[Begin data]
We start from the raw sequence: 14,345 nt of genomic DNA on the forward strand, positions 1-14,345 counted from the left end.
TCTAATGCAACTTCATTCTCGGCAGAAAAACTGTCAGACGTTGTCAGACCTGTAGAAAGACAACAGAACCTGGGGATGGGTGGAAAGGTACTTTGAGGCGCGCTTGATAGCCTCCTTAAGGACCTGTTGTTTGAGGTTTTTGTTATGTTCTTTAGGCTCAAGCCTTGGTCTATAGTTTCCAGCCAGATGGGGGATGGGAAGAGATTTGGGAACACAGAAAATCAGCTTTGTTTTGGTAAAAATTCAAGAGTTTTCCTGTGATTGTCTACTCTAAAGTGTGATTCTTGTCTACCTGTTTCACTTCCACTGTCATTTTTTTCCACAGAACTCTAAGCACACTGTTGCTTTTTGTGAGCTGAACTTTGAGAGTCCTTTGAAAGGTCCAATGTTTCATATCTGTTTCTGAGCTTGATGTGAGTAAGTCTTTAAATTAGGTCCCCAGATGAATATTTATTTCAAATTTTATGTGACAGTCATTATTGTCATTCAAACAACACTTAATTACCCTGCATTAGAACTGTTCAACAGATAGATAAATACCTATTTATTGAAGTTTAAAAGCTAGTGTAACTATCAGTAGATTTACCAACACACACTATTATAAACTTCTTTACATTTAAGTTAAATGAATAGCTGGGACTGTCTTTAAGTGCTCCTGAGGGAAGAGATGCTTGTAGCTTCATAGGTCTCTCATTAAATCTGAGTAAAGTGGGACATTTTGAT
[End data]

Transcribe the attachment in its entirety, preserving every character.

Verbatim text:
We start from the raw sequence: 14,345 nt of genomic DNA on the forward strand, positions 1-14,345 counted from the left end.
TCTAATGCAACTTCATTCTCGGCAGAAAAACTGTCAGACGTTGTCAGACCTGTAGAAAGACAACAGAACCTGGGGATGGGTGGAAAGGTACTTTGAGGCGCGCTTGATAGCCTCCTTAAGGACCTGTTGTTTGAGGTTTTTGTTATGTTCTTTAGGCTCAAGCCTTGGTCTATAGTTTCCAGCCAGATGGGGGATGGGAAGAGATTTGGGAACACAGAAAATCAGCTTTGTTTTGGTAAAAATTCAAGAGTTTTCCTGTGATTGTCTACTCTAAAGTGTGATTCTTGTCTACCTGTTTCACTTCCACTGTCATTTTTTTCCACAGAACTCTAAGCACACTGTTGCTTTTTGTGAGCTGAACTTTGAGAGTCCTTTGAAAGGTCCAATGTTTCATATCTGTTTCTGAGCTTGATGTGAGTAAGTCTTTAAATTAGGTCCCCAGATGAATATTTATTTCAAATTTTATGTGACAGTCATTATTGTCATTCAAACAACACTTAATTACCCTGCATTAGAACTGTTCAACAGATAGATAAATACCTATTTATTGAAGTTTAAAAGCTAGTGTAACTATCAGTAGATTTACCAACACACACTATTATAAACTTCTTTACATTTAAGTTAAATGAATAGCTGGGACTGTCTTTAAGTGCTCCTGAGGGAAGAGATGCTTGTAGCTTCATAGGTCTCTCATTAAATCTGAGTAAAGTGGGACATTTTGAT